Based on family history and estimates of lipid levels, ten families with hypercholesterolemia were identified from Punjab, Pakistan. Hypercholesterolemia was diagnosed following the Simon Broome Register criterion of LDL cholesterol > 4.9mmol/L and total cholesterol > 7.5mmol/L (Marks et al., 2003; Wierzbicki et al., 2008). Tendon xanthomas were not present in any family while strong history of premature coronary heart disease was present in all families (http://www.ncbi.nlm.nih.gov/books/NBK53810/table/ap pendixes.app6.t1/?report=objectonly).

Pedigrees were drawn to analyze the pattern of inheritance. Family members with hypercholesterolemia and normal cholesterol levels were screened after their willingness and were included in the study after informed consent.

We also selected clinically diagnosed 95 CHD patients (62 males and 33 females) from Mayo Hospital, Lahore. CHD patients were diagnosed on the basis of clinical symptoms, changes in electrocardiogram and biomarkers values (Antman et al., 2000). The control group was selected by eliminating the individuals having family history of CVD or hypercholesterolemia. Control group consisted of 96 individuals (56 males and 40 females) with the same age range and was chosen by random selection after informed consent. This study was approved by the ethical committee of Bioequivalence Study (BeSt) Center, University of Veterinary and Animal Sciences, Lahore. Blood samples were collected from all the subjects after a fast of 12-16 h. Serum samples were stored for lipid assay.

Determination of lipid levels

Serum samples were used for estimation of total cholesterol, triglycerides and HDL-C by using UV- spectrophotometry after following the manufacturer's instructions. LDL-C was calculated by using the formula (Friedewald et al., 1972). Lipid values of FH and control group are given in Table I.

Table I.- Mean age (year +- SD) and lipid values (mmol/L +- SD) for individuals included in this study. SD: Standard deviation, TC, total cholesterol; TGL, triglycerides; LDL-C, low density lipoprotein cholesterol; HDL-C, high density lipoprotein cholesterol.

###FH-

###Control

Variables###probands###P-value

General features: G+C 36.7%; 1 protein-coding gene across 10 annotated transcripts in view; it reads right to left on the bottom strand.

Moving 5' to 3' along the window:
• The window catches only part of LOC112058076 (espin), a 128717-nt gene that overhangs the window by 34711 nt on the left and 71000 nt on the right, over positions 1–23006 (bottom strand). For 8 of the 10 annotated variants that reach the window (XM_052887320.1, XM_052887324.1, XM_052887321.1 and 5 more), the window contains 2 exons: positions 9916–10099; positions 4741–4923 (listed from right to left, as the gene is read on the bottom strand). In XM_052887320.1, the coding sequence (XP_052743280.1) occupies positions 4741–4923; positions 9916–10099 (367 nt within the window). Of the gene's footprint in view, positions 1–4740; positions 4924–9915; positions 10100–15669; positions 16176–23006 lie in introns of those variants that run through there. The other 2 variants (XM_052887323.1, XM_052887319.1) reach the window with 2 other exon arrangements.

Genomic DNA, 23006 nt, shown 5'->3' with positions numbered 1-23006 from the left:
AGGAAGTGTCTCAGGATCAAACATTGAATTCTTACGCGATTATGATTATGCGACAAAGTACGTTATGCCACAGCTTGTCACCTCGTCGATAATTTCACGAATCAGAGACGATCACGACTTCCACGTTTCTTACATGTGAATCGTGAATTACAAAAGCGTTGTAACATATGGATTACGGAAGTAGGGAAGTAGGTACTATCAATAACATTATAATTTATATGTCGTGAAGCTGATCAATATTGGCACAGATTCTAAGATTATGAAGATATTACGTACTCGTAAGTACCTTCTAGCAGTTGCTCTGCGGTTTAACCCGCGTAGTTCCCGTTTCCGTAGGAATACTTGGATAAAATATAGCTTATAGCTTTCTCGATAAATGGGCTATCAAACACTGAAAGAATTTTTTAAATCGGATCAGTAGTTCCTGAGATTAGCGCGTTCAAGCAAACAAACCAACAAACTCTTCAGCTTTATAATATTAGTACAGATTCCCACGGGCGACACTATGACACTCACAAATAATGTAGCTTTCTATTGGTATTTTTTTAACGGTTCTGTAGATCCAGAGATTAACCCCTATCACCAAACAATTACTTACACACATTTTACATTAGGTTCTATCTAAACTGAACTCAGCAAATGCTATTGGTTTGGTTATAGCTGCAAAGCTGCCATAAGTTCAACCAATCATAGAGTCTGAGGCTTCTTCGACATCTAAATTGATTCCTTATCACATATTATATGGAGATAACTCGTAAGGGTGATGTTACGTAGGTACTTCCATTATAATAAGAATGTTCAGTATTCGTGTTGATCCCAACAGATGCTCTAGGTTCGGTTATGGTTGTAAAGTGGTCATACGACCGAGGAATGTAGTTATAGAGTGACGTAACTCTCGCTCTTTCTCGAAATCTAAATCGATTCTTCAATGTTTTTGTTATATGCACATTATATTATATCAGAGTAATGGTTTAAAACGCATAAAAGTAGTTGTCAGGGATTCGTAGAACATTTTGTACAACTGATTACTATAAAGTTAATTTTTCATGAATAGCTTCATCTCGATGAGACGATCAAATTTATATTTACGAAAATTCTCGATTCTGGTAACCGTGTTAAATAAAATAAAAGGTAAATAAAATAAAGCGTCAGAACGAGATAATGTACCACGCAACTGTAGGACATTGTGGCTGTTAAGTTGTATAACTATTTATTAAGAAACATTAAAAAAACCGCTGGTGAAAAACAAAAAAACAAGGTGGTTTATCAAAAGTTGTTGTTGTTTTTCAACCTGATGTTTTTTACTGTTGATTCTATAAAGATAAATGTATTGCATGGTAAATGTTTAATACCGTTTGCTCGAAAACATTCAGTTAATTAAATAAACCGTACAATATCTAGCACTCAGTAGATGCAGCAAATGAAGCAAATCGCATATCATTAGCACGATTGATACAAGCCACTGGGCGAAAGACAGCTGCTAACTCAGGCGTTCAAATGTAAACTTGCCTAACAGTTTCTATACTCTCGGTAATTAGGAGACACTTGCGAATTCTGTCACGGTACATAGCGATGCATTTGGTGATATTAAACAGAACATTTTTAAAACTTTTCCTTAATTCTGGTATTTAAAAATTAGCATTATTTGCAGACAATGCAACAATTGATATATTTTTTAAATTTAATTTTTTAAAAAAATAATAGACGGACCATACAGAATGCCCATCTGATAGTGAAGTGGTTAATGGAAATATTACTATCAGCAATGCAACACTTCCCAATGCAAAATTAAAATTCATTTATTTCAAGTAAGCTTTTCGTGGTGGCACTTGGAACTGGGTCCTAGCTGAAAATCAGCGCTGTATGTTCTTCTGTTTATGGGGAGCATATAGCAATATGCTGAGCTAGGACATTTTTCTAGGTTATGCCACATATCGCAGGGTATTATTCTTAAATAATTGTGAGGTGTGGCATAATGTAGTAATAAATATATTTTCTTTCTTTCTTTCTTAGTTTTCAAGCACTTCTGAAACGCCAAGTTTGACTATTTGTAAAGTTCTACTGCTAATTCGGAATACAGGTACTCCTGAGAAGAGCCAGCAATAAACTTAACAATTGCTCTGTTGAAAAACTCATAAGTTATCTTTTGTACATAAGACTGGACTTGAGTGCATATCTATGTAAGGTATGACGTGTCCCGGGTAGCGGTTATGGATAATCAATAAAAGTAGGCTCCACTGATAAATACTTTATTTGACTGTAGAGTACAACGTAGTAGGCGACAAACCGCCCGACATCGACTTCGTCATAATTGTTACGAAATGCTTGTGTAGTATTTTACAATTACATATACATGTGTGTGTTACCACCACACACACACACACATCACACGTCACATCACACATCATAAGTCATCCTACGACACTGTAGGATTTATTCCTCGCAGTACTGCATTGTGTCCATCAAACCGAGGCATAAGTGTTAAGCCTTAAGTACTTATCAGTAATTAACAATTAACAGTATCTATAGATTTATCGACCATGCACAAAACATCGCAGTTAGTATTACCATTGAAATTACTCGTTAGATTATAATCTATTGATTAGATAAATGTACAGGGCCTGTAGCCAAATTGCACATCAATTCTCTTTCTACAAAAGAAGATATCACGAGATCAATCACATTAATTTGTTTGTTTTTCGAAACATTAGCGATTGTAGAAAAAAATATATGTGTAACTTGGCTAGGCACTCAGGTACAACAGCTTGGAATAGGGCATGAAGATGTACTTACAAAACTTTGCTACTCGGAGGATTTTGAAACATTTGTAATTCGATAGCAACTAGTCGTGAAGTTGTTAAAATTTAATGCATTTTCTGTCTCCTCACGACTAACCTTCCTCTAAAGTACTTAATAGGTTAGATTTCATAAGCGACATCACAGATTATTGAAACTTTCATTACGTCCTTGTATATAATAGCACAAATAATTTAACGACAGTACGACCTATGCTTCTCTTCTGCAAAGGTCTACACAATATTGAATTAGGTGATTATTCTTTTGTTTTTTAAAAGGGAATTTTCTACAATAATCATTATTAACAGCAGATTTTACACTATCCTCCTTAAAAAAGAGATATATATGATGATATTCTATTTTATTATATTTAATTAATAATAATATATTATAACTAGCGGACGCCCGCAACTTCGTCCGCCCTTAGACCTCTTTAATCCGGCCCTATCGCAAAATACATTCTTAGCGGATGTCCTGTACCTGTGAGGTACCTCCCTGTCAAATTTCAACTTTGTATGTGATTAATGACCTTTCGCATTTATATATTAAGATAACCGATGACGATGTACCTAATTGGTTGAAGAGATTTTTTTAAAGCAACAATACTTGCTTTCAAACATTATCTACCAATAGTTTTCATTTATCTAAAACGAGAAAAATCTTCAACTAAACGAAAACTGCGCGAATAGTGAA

###(n=96)

###(n=10)

Age###39.7+-3.5###41+-4.9###0.072###Not

###significant

TC###4.4+-0.6###7.4+-1.1###0.001###significant

(mmol/L)

TGL###5.3+-2.3###5.1+-1.9###0.082###Not

(mmol/L)###significant

HDL-C###1.2+-0.2###1.1+-0.1###0.075###Not

(mmol/L)###significant

LDL-C###2.1+-0.5###6.1+-1.6###0.001###significant

(mmol/L)

DNA extraction and amplification

Blood samples were collected in vacutainers containing EDTA (Ethylene Diamine Tetra Acetic acid). DNA was extracted by standard organic method and quantified using NanoDrop (ND2000, Thermo Scientific) and agarose gel electrophoresis. Forward primer 5' TCAAAAGAAGCCCAAGAGGT3' and reverse primer 5'GGGAAGTAAAGTTAGAGGCACTG3' were designed using primer3 software (Koressaar and Remm, 2007) to PCR amplify the 475 bp segment of exon 29 of ApoB gene. Initial denaturation of template DNA at 95degC for 5 min and cyclic denaturation for ten cycles at 94degC for 30 sec, annealing temperature at 60degC for 30 sec with decreasing 1degC for every cycle, extension at 72degC for 45 sec were carried out in Bio-Rad thermocycler. Additional twenty five cycles of 94degC for 30 sec, 50degC for 30 sec and 72degC for 45 sec were repeated with a final 10 min extension. PCR mixture for each reaction was prepared using Taq DNA polymerase.

Sequencing of amplicons

PCR amplicons of exon 29 of ApoB gene of all probands were purified and precipitated with 64% ethanol and then sequenced by Sanger method using genetic analyzer ABI 3130xL.

Restriction analysis of myocardial infarction patients

CHD patients and control individuals were screened for S4338N polymorphism using restriction fragment length polymorphism (RFLP) analysis using DdeI (Fermentas, USA) enzyme. DdeI recognizes 5'CTNAG3' sequence, therefore a single base change was induced (T to C) in forward primer sequence 5'AGATGAGATCAACACAATCCTCA3' to create the restriction site; the sequence of reverse primer was 5' GGGAAGTAAAGTTAGAGGCACTG3'. PCR was performed on the same conditions as described above to amplify the 314 bp segment of exon 29 of ApoB gene. To analyze the restriction fragment length polymorphism, 18 uL of amplicons, 2U of enzyme, 1 uL (10x) Tango buffer in a final volume 20 uL were incubated overnight at 37oC. Ethidium bromide stained agarose gel (4%) was used to visualize the fragments.

Statistical analysis

Allele frequency was computed and level of significance for Hardy-Weinberg Equilibrium (HWE) was determined by Chi-square test using PopGene software (https://www.ualberta.ca/~fyeh/popgene.html). Fisher's exact p-value, Relative Risk and Odds Ratio with 95% confidence interval were calculated to find out whether the polymorphism is associated with the disease (http://www.socscistatistics.com/tests/fisher/default2.asp x).

RESULTS

Sequencing of ApoB gene of all FH probands revealed a guanine to adenine change (c.G13013A; rs1042034) in 9 families (Fig. 1), resulting in serine to asparagine change (p.Ser4338Asn, S4338N). Four families (PAFH1, 4, 7 and 8) were heterozygous and five (PAFH 2, 3, 5, 6 and 10) were homozygous for allele A. Only one family (PAFH9) showed homozygousity in the sequence at G allele. Genotyping pattern of ten families did not differ significantly from the Hardy-Weinberg principle.